Attempts to overcome this disconnect face many hurdles, among them opposition from the forces that stand to lose from such a shift. In 1994, the Commerce Department unveiled an initiative to tally the financial impact of environmental harm for the first time. The initiative called for creating separate satellite accounts to track things like air quality and the depletion of mineral resources, which did not please the extractive industry and its friends in Washington. “Somebody is going to say…the coal industry isn’t contributing anything to the country,” complained Congressman Alan Mollohan of West Virginia, a major coal-producing state, at an appropriations hearing. Congress promptly ordered the initiative suspended until the merits of “green accounting” could be reviewed more thoroughly. When the National Academy of Sciences eventually issued a report strongly endorsing the initiative, its recommendations were ignored.

One person who remembers that battle well is Stiglitz, who before heading the commission created by Sarkozy served as chair of Bill Clinton’s Council of Economic Advisers. Stiglitz is more optimistic about the prospects for reform today. “The reason is that this is a very broad movement—it’s very global,” he says. “The fact that two governments of the right—Sarkozy and Cameron—have embraced it so strongly and yet it’s an agenda that has been advocated most vociferously by the center-left suggests it has broad appeal. I think that’s because political leaders in both camps want guidance in what they’re doing. Any political leader wants metrics that reflect the well-being of their citizens because, to put it frankly, if their constituents are happier they’ll get re-elected.”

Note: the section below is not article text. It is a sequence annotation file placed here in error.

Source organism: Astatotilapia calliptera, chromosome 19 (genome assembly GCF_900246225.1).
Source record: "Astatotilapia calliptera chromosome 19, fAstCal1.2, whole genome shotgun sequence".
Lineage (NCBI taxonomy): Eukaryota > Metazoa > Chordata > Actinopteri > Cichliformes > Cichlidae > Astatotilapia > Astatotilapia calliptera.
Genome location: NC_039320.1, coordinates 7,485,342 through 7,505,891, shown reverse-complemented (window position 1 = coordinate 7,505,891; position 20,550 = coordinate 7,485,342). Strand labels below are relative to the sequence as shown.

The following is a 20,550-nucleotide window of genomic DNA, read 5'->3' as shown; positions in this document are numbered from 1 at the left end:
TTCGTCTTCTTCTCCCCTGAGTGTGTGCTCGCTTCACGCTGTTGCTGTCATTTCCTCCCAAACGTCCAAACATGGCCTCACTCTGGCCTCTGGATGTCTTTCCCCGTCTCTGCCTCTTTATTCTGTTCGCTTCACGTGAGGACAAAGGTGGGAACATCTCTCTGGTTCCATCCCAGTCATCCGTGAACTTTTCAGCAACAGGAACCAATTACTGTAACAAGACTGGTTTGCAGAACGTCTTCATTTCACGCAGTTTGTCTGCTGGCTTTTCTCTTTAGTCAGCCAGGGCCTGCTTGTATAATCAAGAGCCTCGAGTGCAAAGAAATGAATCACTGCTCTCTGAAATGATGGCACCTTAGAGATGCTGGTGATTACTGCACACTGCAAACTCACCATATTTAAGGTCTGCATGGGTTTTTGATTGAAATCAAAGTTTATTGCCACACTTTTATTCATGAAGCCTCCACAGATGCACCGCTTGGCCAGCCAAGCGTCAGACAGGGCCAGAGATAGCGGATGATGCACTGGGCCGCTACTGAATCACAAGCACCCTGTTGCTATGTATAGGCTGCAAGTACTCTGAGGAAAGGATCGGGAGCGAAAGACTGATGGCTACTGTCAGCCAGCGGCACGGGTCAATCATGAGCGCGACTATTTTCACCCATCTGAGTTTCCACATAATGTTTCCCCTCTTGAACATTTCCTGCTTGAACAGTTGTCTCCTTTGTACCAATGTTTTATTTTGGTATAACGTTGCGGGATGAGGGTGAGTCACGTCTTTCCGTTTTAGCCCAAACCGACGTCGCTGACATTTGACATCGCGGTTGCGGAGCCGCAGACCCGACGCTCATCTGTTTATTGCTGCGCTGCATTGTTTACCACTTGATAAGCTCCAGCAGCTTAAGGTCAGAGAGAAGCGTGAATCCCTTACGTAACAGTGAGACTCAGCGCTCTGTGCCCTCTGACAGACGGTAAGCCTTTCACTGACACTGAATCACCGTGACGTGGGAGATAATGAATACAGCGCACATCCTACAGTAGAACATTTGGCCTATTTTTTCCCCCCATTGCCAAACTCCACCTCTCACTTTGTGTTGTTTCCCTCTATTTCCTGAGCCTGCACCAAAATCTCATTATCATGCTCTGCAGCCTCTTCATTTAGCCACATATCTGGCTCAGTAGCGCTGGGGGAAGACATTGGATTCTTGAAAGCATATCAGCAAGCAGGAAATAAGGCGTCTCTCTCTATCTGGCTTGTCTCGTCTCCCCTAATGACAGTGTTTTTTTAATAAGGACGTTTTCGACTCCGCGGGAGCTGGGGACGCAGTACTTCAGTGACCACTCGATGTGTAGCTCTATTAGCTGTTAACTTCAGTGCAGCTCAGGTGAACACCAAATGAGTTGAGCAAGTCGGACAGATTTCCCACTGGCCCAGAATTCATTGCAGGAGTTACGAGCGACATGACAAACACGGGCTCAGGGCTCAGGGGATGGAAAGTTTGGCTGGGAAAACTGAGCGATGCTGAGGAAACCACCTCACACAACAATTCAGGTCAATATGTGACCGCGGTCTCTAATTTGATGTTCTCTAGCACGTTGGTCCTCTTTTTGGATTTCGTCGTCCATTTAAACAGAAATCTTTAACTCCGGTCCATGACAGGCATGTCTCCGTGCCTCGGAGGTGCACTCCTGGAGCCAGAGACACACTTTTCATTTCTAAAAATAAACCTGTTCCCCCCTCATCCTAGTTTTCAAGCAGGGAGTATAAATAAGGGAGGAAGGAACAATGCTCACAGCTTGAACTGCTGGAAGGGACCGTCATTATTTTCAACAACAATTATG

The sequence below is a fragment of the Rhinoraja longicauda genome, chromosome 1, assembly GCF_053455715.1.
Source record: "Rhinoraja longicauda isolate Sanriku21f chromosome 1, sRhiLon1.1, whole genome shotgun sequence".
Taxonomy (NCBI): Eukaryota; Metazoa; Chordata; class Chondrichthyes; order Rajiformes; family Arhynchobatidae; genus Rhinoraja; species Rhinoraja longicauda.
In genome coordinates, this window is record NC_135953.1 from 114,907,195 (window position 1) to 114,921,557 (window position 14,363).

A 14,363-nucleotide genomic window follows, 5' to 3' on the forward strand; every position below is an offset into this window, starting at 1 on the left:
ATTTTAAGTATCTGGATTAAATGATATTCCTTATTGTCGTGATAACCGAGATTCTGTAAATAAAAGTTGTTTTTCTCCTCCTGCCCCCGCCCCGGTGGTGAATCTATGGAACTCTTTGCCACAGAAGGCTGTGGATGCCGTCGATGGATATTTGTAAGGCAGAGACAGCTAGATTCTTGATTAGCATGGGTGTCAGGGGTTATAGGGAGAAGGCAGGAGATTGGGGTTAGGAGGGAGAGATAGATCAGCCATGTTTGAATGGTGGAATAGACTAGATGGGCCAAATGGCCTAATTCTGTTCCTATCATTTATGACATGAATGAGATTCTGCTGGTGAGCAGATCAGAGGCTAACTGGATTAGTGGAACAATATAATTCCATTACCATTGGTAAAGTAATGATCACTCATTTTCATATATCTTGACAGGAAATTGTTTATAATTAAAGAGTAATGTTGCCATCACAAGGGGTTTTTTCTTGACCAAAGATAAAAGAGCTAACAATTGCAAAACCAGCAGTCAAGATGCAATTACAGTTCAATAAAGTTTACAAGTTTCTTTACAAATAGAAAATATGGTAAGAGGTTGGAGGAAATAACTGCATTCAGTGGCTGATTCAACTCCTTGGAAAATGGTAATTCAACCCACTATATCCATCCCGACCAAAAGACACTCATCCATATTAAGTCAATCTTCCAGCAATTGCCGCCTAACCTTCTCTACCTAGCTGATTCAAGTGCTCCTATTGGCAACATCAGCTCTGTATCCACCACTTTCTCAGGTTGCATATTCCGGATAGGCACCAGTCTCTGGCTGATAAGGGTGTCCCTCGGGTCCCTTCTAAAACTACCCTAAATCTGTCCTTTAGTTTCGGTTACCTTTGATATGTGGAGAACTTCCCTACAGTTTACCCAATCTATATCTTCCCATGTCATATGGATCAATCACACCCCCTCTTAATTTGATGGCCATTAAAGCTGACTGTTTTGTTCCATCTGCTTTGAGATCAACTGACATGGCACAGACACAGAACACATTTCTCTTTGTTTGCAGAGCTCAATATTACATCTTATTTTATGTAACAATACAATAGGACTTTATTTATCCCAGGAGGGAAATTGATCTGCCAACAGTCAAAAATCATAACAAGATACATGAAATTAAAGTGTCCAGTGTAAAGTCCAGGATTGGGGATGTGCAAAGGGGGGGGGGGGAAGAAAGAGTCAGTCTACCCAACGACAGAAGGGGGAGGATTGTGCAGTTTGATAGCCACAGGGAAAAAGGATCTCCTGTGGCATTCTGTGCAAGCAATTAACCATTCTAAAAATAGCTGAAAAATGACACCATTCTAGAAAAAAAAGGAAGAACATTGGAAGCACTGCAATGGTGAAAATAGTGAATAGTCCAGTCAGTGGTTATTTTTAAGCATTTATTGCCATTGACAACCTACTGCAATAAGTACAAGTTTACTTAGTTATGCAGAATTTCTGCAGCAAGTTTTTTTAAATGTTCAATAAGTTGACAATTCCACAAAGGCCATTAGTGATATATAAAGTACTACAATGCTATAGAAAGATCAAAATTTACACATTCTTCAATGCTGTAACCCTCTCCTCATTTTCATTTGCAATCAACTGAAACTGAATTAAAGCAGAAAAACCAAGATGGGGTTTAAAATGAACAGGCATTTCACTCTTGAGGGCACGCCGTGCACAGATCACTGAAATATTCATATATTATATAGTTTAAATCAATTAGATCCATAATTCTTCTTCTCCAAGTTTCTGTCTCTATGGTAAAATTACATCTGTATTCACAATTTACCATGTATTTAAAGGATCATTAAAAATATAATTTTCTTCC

Some of Stiglitz’s colleagues are more circumspect. “What is happening now is that it is very fashionable, polite, for each country to design a system of its own, to show the government is interested,” says Fitoussi, a French economist who served as coordinator of the Sarkozy commission. One thing that hasn’t happened is the creation of a permanent commission at the Organization for Economic Cooperation and Development (OECD) to develop a set of common standards, which Fitoussi said was promised at the time and which he views as crucial to lending any alternative system credibility. “Assume you design a good measurement system for one country—how can you compare what is happening in another country?” he says. “If you have a system, it has to be common; otherwise it has no validity.” Invited to Britain for the unveiling of the Cameron initiative on measuring happiness, Fitoussi tells me he declined out of frustration. “I was invited, but I said no, because it’s a bit ridiculous: we will end this adventure with fifty systems of national accounting and measurement.”

It’s a fair point, though it’s also worth noting that having the OECD impose a one-size-fits-all alternative to GDP right now is not realistic, as Enrico Giovannini, who until recently served as the OECD’s chief statistician, acknowledges. “Does income distribution matter? Do CO2 emissions matter?” he says. “What are the domains that matter for each particular country?” Giovannini, who established an initiative called the Global Project on Measuring the Progress of Societies, points out that these questions are inescapably political, which is why he believes “instead of total harmonization it is better that each country find its own way to develop a shared and legitimate view of societal progress over time.”

Of course, what many countries have lately focused on is finding their way out of recession and crisis. Before he went to the Treasury Department, Krueger published innovative research on developing new ways to measure subjective well-being. But when he arrived in government, his attention was drawn to other things, he admits: “To be frank, I was so busy with battling the fallout from the financial crisis that I didn’t have much time to pursue well-being measures.”